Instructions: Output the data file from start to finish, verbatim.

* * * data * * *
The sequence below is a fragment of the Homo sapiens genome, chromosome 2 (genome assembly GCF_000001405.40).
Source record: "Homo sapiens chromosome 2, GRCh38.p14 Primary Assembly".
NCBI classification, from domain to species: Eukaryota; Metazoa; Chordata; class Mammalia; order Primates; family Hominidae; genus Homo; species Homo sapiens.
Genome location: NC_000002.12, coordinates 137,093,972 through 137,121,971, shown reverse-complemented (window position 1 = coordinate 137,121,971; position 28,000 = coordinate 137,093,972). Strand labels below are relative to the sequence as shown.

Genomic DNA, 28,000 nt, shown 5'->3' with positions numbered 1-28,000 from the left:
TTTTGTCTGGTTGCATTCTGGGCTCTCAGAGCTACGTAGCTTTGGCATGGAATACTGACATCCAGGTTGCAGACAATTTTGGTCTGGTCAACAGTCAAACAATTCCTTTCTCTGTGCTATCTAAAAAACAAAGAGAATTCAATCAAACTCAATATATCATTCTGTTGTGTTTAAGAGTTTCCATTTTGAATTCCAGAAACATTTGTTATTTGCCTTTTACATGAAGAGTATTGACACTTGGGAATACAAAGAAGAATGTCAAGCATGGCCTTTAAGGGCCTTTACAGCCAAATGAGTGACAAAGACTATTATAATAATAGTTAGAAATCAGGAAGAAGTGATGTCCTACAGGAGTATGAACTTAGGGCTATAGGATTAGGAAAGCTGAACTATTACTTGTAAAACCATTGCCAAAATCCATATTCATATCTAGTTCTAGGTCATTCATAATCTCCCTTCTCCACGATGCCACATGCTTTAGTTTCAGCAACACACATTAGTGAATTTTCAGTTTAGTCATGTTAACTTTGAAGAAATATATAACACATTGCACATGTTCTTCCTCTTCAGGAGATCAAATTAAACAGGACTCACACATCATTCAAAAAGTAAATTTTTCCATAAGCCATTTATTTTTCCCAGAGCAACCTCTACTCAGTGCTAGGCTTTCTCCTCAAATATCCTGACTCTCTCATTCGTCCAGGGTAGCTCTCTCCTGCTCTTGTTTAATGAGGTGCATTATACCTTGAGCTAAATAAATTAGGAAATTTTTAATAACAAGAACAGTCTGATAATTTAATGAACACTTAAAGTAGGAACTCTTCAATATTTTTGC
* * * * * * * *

The sequence below is a fragment of the Homo sapiens genome, chromosome 2 (genome assembly GCF_000001405.40).
Source record: "Homo sapiens chromosome 2, GRCh38.p14 Primary Assembly".
NCBI classification, from domain to species: Eukaryota; Metazoa; Chordata; class Mammalia; order Primates; family Hominidae; genus Homo; species Homo sapiens.
Genome location: NC_000002.12, coordinates 137,093,972 through 137,121,971, shown reverse-complemented (window position 1 = coordinate 137,121,971; position 28,000 = coordinate 137,093,972). Strand labels below are relative to the sequence as shown.

Genomic DNA, 28,000 nt, shown 5'->3' with positions numbered 1-28,000 from the left:
TTTTGTCTGGTTGCATTCTGGGCTCTCAGAGCTACGTAGCTTTGGCATGGAATACTGACATCCAGGTTGCAGACAATTTTGGTCTGGTCAACAGTCAAACAATTCCTTTCTCTGTGCTATCTAAAAAACAAAGAGAATTCAATCAAACTCAATATATCATTCTGTTGTGTTTAAGAGTTTCCATTTTGAATTCCAGAAACATTTGTTATTTGCCTTTTACATGAAGAGTATTGACACTTGGGAATACAAAGAAGAATGTCAAGCATGGCCTTTAAGGGCCTTTACAGCCAAATGAGTGACAAAGACTATTATAATAATAGTTAGAAATCAGGAAGAAGTGATGTCCTACAGGAGTATGAACTTAGGGCTATAGGATTAGGAAAGCTGAACTATTACTTGTAAAACCATTGCCAAAATCCATATTCATATCTAGTTCTAGGTCATTCATAATCTCCCTTCTCCACGATGCCACATGCTTTAGTTTCAGCAACACACATTAGTGAATTTTCAGTTTAGTCATGTTAACTTTGAAGAAATATATAACACATTGCACATGTTCTTCCTCTTCAGGAGATCAAATTAAACAGGACTCACACATCATTCAAAAAGTAAATTTTTCCATAAGCCATTTATTTTTCCCAGAGCAACCTCTACTCAGTGCTAGGCTTTCTCCTCAAATATCCTGACTCTCTCATTCGTCCAGGGTAGCTCTCTCCTGCTCTTGTTTAATGAGGTGCATTATACCTTGAGCTAAATAAATTAGGAAATTTTTAATAACAAGAACAGTCTGATAATTTAATGAACACTTAAAGTAGGAACTCTTCAATATTTTTGC